Air Sampler impaction technology has been around for decades. However, the d50 is a little known aspect of air sampler technology design and it plays a critical role in air sample capture.
Aerosol Impaction is the process in which particles are removed from an air stream by forcing the gases to make a sharp bend. Particles above a certain size possess so much momentum that they cannot follow the air stream and strike a collection surface such as a media plate which is available for later analysis of composition after an incubation period.
One of the most fundamental selection criteria for an Air Sampler is the resolution of the Air Sampler which can be equated to the d50 cutoff point. We all know with a particle counter it must count 0.5um and 5.0um particles as a minimum. The same holds true for an Air Sampler and its ability to capture particle sizes of interest, especially when single rod bacteria diameters are as low as 0.3um in diameter, it becomes such a critical factor in selecting an air sample with the right d50 (Resolution) and the ability to collect the smallest particle size physically possible.
What is the d50 cutoff point?
Aerosol Impaction Air Samplers that have a “sharp cutoff” approach the ideal step-function efficiency curve, in which all particles that are larger than the designs cutoff diameter (aerodynamic size) strike a collection surface or media plate and all particles smaller than the cutoff diameter pass through. When operated at the design flow rate, all particles larger than the cutoff diameter will possess enough momentum to separate from the nominal flow and collide with the collection surface or media plate.
The d50 cutoff point/size for an Aerosol Air Sampler is the size at which 50% of the particles will impact the collection surface or media plate while 50% stay in the nominal air flow and are not collected; the d50 cutoff size is one of the fundamental metrics for evaluating and selecting an Air Sampler, and can be thought of as the resolution of the device. The d50 size of an Air Sampler is analogous to the 50% channel on a particle counter, and is a measure of the smallest particle size that can be physically captured by the Air Sampler.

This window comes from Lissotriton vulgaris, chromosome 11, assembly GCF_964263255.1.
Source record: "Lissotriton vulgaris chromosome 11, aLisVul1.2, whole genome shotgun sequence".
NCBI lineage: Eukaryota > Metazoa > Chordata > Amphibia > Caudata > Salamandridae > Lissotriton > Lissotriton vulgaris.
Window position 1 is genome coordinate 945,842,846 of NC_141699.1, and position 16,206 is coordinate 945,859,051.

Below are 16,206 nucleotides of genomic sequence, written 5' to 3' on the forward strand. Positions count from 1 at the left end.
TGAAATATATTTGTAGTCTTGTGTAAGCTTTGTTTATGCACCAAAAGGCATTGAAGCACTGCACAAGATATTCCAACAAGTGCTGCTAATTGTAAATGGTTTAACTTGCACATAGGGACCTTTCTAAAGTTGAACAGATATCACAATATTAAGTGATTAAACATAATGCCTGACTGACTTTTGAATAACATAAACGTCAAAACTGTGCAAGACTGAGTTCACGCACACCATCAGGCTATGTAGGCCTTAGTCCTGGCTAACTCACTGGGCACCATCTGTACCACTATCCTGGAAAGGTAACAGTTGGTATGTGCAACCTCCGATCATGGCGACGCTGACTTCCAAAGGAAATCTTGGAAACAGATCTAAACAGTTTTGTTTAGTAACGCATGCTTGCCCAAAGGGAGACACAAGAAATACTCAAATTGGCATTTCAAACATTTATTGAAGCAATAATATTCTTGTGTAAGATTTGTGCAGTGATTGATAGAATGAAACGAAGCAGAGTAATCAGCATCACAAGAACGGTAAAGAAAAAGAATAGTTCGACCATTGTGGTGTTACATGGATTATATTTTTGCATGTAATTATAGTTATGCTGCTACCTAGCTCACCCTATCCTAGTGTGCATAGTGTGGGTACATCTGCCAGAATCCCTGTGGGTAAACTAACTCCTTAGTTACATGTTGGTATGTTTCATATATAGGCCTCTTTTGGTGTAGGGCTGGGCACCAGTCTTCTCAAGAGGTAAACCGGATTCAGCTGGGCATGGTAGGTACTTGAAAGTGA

It is important to understand that not all Air Samplers have the same d50 cutoff point/size, and it is also helpful to understand the dominant variables that are involved when calculating an Air Sampler’s d50. . We all understand that a Particle Counter used widely in Environmental Monitoring programs has a set 50% channel size based on the smallest particle size it can physically detect (with 50% Count efficiency). The same holds true for Air Samplers as they have a limitation on the size of particles that will impact on the media.
What is the resolution of Lighthouse Air Samplers and how is the d50 calculated?
The main contributors to an Air Sampler d50 are;
Impactor Geometry – number of holes, diameter, flow area, Flow Rate – nominal flow rate and flow through single hole
Impaction velocity – jet velocity onto media plate (function of Impactor Geometry and Flow Rate) Temperature– of air/gas being sampled (air/gas viscosity is primarily a function of temperature) Particle Density– assumed to be 1000 kg/m^3
Lighthouse Air Sampler d50 values have been calculated based on the following formulae and have a d50 between 0.97µm and 1.1 µm meaning that its collection efficiency meets the requirement of ISO 14698 recommendation of at least 1µm. EN 17141 recommends below 2µm. This ensures that the Lighthouse range of air sampler products are ideal for cleanroom and controlled environment applications. This resolution of Lighthouse Air Samplers means that particles at 1um and above will be captured onto the media and thus can be incubated. Lighthouse Air Samplers have the sensitivity to reliably capture viable contamination at sizes expected in cleanroom and controlled environments.